Method: The current cross-sectional study included 330 non-demented elderly (mean age 79 years at MRI scan) participants in a multi-ethnic, community-based cohort study who had information on nutritional intake (estimated from food frequency questionnaire), circulating C-reactive protein and interleukin- 6 (measured by ELISA), MRI scans, and cognition. Diet and blood samples were collected approximately 5.3 years prior to the MRI and cognitive test visit. We used a reduced rank regression model to derive an INP based on 24 nutrients’ relationship with CRP and interleukin-6. We examined the association of the INP with brain and cognitive measures using regression models adjusted for age, sex, race/ethnicity, education, caloric intake, APOE genotype, body mass index, and vascular burden, as well as intracranial volume for the brain MRI measures.

Results: The INP was characterized by low intake (effect loading <-0.15) of calcium, vitamins (D, E, A, B1, B2, B3, B5, B6), folate, Ω-3 poly-unsaturated fatty acids, and high intake (>0.15) of cholesterol. As designed, this INP was positively correlated with CRP (Pearson’s r=0.25 p=0.005) and interleukin-6 (r=0.30, p<0.0001). Each unit increase in INP was associated with 36.8 cm3 (p=0.023) smaller total brain volume and 0.21 (p=0.038) lower visuospatial z-score. Mediation analysis showed that TGMV (b=0.002, p=0.003) was associated with visuospatial cognitive function, and there was a significant mediation effect by TGMV (indirect effect: -0.049, 95% CI: -0.1121 ~ -0.0131) for the association between INP and visuospatial cognitive score.

Conclusions: Among older adults, a diet with high inflammatory potential is associated with less favorable brain and cognitive health.

Read more here: http://www.eurekaselect.com/158749


EDITOR’S CHOICE – Relationship between Proinflammatory Cytokines/Chemokines and Adipokines in Serum of Young Adults with Obesity – Endocrine, Metabolic & Immune Disorders – Drug Targets

Journal: Endocrine, Metabolic & Immune Disorders – Drug Targets

Author(s): Maraisa D. Borges, Eduardo L. Franca, Mahmi Fujimori, Silvia M.C. Silva, Patricia G.F. de Marchi,Alessandra L. Deluque, Adenilda C. Honorio-Franca*, Luiz C. de Abreu


Background and Objective: The adipose tissue has been recognized as an important endocrine organ, which is metabolically active and expresses and secretes various inflammatory cytokines. Inflammation is involved in obesity-related complications. As such, the present study investigated the correlation between biochemical parameters, serum proinflammatory cytokines and adipokines in individuals with obesity.

Methods: Based on the body mass index (BMI), 30 subjects were divided into 3 groups: eutrophic (GC, n = 10), overweight (GOW, n = 10) and obese (GOB, n = 10). Serum glucose, cholesterol (total-C, HDLC and LDL-C), triglycerides, total proteins, uric acid and insulin were determined, as well as cytokines IL-8, TNF-α, IL-1β, and IL-6, leptin and adiponectin.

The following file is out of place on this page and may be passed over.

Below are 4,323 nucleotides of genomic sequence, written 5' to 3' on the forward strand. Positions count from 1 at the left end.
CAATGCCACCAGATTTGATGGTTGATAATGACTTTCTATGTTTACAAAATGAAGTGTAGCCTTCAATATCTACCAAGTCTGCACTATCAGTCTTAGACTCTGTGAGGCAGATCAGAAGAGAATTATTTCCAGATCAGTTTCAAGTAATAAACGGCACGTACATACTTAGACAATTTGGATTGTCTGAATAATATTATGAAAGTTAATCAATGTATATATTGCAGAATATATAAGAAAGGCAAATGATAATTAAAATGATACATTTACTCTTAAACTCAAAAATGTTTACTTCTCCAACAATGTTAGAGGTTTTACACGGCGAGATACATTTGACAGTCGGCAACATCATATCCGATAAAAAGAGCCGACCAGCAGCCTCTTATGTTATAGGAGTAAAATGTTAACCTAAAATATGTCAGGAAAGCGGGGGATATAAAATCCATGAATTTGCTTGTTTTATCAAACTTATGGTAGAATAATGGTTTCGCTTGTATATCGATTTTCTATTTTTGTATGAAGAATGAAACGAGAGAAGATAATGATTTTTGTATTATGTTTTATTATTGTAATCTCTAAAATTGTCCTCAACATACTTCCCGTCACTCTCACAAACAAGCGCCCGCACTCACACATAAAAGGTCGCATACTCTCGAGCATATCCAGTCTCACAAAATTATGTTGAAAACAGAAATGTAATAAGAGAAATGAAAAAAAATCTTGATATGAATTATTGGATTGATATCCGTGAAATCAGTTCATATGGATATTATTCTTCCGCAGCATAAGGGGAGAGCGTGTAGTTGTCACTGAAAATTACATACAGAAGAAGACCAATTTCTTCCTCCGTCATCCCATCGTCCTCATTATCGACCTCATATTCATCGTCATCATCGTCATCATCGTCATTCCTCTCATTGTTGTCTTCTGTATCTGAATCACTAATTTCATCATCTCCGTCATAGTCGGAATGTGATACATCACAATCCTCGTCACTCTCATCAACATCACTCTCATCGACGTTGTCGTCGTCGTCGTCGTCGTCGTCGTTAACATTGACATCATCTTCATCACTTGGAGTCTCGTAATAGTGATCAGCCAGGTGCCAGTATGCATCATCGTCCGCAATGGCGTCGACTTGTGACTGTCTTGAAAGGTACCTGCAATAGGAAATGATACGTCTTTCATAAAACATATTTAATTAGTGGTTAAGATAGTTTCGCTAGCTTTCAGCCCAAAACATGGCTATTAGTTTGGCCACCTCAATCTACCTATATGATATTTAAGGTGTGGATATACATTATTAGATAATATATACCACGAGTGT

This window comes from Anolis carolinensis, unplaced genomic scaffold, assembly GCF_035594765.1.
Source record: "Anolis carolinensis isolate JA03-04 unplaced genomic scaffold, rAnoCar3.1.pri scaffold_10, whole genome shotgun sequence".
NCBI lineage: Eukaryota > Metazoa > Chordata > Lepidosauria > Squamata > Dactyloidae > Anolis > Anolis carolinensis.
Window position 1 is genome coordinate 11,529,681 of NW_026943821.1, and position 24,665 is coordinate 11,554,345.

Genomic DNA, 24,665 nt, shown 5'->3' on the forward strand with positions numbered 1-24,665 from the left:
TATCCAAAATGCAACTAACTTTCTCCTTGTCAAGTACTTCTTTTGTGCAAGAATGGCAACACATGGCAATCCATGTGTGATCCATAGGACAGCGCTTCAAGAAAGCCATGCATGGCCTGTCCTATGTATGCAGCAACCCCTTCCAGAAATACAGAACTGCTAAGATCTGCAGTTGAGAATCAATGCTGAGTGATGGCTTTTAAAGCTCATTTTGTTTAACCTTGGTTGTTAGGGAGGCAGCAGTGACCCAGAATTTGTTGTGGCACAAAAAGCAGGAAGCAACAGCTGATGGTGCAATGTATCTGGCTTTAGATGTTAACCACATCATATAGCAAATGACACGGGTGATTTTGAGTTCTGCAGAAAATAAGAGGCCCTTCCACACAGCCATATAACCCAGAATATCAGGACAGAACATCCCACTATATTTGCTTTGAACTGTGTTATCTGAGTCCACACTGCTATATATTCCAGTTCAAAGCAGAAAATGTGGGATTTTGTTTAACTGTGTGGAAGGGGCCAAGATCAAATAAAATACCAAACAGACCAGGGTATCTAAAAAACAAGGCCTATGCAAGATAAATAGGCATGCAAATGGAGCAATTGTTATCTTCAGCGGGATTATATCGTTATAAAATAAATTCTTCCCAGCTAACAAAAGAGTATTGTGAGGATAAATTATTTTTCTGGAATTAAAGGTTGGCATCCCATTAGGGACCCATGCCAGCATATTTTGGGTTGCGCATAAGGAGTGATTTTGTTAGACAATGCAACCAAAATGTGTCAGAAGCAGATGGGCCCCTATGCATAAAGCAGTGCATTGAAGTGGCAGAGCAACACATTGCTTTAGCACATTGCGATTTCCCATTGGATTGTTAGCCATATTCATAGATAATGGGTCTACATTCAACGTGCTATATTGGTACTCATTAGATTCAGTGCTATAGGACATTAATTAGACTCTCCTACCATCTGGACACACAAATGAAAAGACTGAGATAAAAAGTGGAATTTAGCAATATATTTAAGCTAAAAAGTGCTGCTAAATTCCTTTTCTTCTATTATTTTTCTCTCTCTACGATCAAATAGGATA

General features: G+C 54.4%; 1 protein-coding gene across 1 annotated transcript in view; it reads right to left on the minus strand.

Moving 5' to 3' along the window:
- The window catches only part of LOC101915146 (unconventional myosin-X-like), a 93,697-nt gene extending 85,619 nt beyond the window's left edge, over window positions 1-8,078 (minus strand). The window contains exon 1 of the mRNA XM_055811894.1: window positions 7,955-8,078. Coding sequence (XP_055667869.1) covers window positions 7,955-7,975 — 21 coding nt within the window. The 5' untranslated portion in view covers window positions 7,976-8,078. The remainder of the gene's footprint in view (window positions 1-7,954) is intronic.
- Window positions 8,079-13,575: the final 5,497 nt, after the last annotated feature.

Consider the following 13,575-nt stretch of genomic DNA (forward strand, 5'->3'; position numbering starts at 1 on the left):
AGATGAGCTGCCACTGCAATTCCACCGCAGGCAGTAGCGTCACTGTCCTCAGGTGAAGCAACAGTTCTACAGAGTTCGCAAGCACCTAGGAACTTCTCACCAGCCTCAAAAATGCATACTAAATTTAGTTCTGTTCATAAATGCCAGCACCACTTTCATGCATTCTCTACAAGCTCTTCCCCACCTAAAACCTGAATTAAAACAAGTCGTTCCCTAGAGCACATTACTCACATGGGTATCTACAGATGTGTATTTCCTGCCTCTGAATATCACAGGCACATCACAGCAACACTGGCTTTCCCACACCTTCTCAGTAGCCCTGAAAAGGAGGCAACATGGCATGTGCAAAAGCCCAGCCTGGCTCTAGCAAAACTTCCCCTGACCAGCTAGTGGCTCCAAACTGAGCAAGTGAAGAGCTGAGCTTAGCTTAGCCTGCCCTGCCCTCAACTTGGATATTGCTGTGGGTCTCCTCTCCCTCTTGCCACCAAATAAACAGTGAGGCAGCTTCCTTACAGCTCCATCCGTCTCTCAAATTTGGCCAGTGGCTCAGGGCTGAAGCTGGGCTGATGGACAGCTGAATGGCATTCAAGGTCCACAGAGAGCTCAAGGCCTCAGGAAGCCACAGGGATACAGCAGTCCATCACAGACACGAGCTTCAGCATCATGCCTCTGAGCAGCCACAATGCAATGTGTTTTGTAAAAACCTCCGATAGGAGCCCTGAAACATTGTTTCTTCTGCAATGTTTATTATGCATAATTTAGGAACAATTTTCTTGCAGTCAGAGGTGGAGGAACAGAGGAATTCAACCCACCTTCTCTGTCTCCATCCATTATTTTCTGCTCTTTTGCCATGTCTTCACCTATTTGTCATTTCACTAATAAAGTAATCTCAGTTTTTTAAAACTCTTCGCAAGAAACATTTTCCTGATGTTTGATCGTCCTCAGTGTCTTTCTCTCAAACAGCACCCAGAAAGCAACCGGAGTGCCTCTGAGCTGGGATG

Results: GOB showed the highest glucose, total and LDL-C, triglycerides, uric acid, insulin, leptin, IL- 8, IL-1β, IL-6, TNF-α and lowest adiponectin levels. In general, adiponectin exhibited an inverse correlation with BMI, abdominal circumference, LDL-C, IL-6, TNF-α, leptin and leptin-adiponectin ratio (LAR) and a positive correlation with HDL-C. Leptin was positively correlated with BMI, abdominal circumference, insulin, IL-6, TNF-α and LAR and negatively correlated with HDL-C and adiponectin. The LAR was positively correlated with BMI, waist circumference, insulin, TNF-α and negatively associated with HDL-C.

Conclusion: The results confirm that obesity changes the lipid and glycemic profiles of individuals, increases the proinflammatory adipokine levels and reduces those of anti-inflammatory adipokines, promoting a state of chronic inflammation.

Read more here: http://www.eurekaselect.com/159512/article


EDITOR’S CHOICE – Vigna unguiculata Trypsin Inhibitor – Current Enzyme Inhibition

Journal: Current Enzyme Inhibition

Author(s): Romana Parveen, Tooba Naz Shamsi, Sumbul Afreen, Mudsser Azam, Tasneem Fatma, Qazi Mohd. Rizwanul Haque, Sadaf Fatima*

Graphical Abstract:



Background: Trypsin Inhibitors are one of the most promising and investigated subject for their role in pharmacognostical and pharmacological studies.

Aim: The paper describes purification and characterization of trypsin inhibitor obtained from blackeyed cowpea (Vigna unguiculata).

Methods: The purification procedure of Vigna unguiculata trypsin inhibitor (VUTI) includes homogenization followed by ammonium sulphate precipitation. The protein thus precipitated was further dialysed and purified by ion exchange chromatography and gel permeation chromatography. The molecular weight was determined by SDS-PAGE. The protein thus purified was characterized biochemically to demonstrate curative potential as strong antioxidant, anti-inflammatory and antimicrobial agent.

Results: The 15 kDa VUTI obtained showed IC50 values 490 µg/ml compared to standard which was 254µg/ml in 1, 1-diphenyl-2-picrylhydrazyl (DPPH) assay. Also, the highest ferric reducing antioxidant power (FRAP) results confirmed the highest FRAP value of 0.405 mM at 1000 µg/ml and the lowest value of 0.113 mM at 100 μg/ml which were quite comparable to ascorbic acid (standard). Anti-inflammatory activity of VUTI was depicted by the method of inhibition of albumin denaturation where, VUTI showed high IC50 value of 696.46 µg/ml. Also, VUTI showed good antibacterial potential by inhibiting all tested bacterial strains with maximum inhibition against Bacillus subtilis (99.62%) and minimum against Staphylococcus aureus (34.62%). The results were quite comparable with standard drug ampicillin (5 mg/ml). Unfortunately, VUTI failed to show any activity against fungi.

Conclusion: Thus, the results obtained depict that VUTI additionally be a wonderful candidate for development of novel antibacterial drugs, and it can also be used to reduce the deletorious effects of free radicals.

Read more here: http://www.eurekaselect.com/153396/article

PODCAST: Preterm Birth and Neonatal Injuries

Author(s): Mathieu Nadeau-Vallee, Dima Obari, Alexandra Beaudry-Richard, Estefania Marin Sierra,Alexandre Beaulac, Noemie Maurice, David M. Olson*, Sylvain Chemtob*.

For article details, visit: http://www.eurekaselect.com/155176

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Podcast: Autoinflammation and Immunomodulation in Inflammatory Fibromyalgia Syndrome- A Review

Author(s): Samy Metyas*, Tamer Rezk, Daniel Arkfeld, Thomas Leptich.

For article details, visit: http://www.eurekaselect.com/145618